Donald Weber is a photographer fascinated by the subject of power (be it economic, political, or psychological) and how it deploys an all-encompassing theatre for its subjects. His Interrogations project and accompanying book (Schilt, 2011) has received notable recognition and accolades from World Press Photo, PDN, Aperture, and many others. It was preceded by Bastard Eden, Our Chernobyl (2008) which won the Photolucida Book Award. Weber’s numerous awards include a Guggenheim Fellowship, the Duke and Duchess of York Photography Prize, and two World Press Photo prizes. Most recently he was shortlisted for the 2014 Scotiabank Photography Award. He is a member of the acclaimed VII Photo agency and is represented by Circuit Gallery (Toronto).

Randy Innes holds a PhD in Visual and Cultural Studies from the University of Rochester. He has taught at several universities and he contributed to significant developments at the School of the Photographic Arts: Ottawa. His research interests include the history and theory of photography, museum theory and exhibition practice, and aesthetic theory. Randy held the History of Photography research fellowship at the National Gallery of Canada, and he has published research and exhibition essays on historical and contemporary photography, along with other topics. An article on Adam Broomberg and Oliver Chanarin appears in the special issue of the Canadian Art Review (RACAR) dedicated to War and Photography (Fall 2014).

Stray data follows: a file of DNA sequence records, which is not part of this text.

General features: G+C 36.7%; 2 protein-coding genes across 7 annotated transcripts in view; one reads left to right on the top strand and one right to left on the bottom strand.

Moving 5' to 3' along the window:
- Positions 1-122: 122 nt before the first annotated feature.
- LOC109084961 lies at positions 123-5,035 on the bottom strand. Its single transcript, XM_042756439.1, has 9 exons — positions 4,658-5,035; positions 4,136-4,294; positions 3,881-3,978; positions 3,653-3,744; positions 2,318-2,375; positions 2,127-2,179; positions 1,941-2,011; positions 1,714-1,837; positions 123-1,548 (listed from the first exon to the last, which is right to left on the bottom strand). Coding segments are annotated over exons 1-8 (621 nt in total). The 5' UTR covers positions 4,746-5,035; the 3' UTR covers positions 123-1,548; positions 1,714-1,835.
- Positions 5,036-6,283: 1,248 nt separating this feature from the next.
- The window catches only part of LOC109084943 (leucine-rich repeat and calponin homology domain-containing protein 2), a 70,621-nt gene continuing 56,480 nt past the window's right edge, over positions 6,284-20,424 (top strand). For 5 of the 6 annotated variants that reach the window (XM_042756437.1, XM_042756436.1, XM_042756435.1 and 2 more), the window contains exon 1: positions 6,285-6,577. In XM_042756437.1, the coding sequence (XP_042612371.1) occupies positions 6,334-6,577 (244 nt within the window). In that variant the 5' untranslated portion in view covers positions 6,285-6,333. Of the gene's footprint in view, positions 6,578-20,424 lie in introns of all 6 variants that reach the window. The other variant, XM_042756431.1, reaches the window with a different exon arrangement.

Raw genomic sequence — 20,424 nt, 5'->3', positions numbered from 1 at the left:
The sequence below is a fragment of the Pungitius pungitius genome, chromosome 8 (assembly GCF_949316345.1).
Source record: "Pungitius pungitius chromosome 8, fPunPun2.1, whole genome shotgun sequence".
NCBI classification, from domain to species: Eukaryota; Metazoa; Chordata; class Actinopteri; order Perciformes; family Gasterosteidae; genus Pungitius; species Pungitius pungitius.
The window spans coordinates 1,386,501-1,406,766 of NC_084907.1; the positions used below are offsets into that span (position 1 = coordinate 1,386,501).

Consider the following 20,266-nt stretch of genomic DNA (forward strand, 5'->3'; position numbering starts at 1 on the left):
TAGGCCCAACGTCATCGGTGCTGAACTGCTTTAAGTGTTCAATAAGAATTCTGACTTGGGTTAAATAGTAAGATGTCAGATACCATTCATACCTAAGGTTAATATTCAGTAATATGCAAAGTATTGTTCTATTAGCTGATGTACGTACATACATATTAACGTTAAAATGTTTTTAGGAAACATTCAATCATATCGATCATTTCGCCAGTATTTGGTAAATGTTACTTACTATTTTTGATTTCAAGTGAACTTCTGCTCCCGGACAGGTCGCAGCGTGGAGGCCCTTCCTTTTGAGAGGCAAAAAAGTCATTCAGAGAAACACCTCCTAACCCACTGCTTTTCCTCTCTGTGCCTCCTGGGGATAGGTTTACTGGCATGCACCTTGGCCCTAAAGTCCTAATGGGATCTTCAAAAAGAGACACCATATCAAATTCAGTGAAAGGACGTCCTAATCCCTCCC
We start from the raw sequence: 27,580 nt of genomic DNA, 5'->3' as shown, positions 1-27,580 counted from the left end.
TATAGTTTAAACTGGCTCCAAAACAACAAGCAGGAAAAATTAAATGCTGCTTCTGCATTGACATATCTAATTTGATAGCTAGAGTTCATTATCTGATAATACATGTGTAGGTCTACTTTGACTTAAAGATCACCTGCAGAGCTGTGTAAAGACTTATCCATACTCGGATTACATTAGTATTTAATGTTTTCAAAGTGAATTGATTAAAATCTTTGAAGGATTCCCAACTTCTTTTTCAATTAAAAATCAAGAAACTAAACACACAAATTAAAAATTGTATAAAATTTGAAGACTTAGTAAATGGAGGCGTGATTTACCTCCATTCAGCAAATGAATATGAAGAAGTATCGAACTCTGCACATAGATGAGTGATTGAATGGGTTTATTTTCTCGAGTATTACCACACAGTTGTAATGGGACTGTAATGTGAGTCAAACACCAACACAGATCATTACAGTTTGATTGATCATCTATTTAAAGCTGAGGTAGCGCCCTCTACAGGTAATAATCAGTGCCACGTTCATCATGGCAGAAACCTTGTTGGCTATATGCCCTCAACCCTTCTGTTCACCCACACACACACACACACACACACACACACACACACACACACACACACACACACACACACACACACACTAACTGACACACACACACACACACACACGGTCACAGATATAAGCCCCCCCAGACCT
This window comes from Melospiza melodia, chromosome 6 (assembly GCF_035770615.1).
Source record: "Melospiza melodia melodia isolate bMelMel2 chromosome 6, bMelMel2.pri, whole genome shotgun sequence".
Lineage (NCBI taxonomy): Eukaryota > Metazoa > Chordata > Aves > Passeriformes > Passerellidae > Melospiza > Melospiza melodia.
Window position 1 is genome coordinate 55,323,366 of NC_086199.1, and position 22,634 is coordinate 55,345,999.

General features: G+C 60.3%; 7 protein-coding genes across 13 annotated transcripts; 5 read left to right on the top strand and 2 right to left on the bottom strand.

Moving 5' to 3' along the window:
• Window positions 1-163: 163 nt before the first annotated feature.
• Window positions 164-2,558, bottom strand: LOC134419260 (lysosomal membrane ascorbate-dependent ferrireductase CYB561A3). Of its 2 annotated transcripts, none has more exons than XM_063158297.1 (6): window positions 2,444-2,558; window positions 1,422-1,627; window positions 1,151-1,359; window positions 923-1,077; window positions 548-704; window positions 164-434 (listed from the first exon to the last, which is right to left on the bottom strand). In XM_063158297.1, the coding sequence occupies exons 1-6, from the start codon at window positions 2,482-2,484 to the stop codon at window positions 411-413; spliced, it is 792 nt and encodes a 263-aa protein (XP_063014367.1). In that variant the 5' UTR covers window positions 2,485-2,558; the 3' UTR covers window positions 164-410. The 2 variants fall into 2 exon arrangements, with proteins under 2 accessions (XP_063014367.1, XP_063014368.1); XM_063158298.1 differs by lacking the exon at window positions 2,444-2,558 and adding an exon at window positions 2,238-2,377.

Interrogations runs November 27 through December 20 at Circuit Gallery @ Prefix ICA, with an opening reception on Thursday, November 27, from 6 – 9 PM.


Interrogations

Donald Weber

November 27 – December 20, 2014

Reception: Thursday, November 27, 6-9 p.m.

Circuit Gallery @ Prefix ICA
401 Richmond Street West, Suite 124
Toronto, ON, M6R 2G5
[ Google Map ]

Gallery Hours:
Tuesday – Saturday, 11:00 a.m. – 5:00 p.m.

Donald Weber, Interrogation II, 2010
Donald Weber, Interrogation II, 2010
Donald Weber, Interrogations, 2010
Donald Weber, Interrogation VIII, 2010

Visit Circuit Gallery for more information and to see more images:
www.circuitgallery.com/exhibitions


ABOUT CIRCUIT GALLERY
Circuit Gallery specializes in contemporary photography. Established in 2008 by Susana Reisman and Claire Sykes, the Toronto based commercial gallery represents both emerging and established Canadian and international artists.

Web: www.circuitgallery.com

Email: info@circuitgallery.com
Phone: 647-477-2487

###

Circuit Gallery now on ARTSY

Circuit Gallery on Artsy

GALLERY NEWS

The Art World Online – Artsy features the world’s leading galleries, museum collections, foundations, artist estates, art fairs, and benefit auctions, all in one place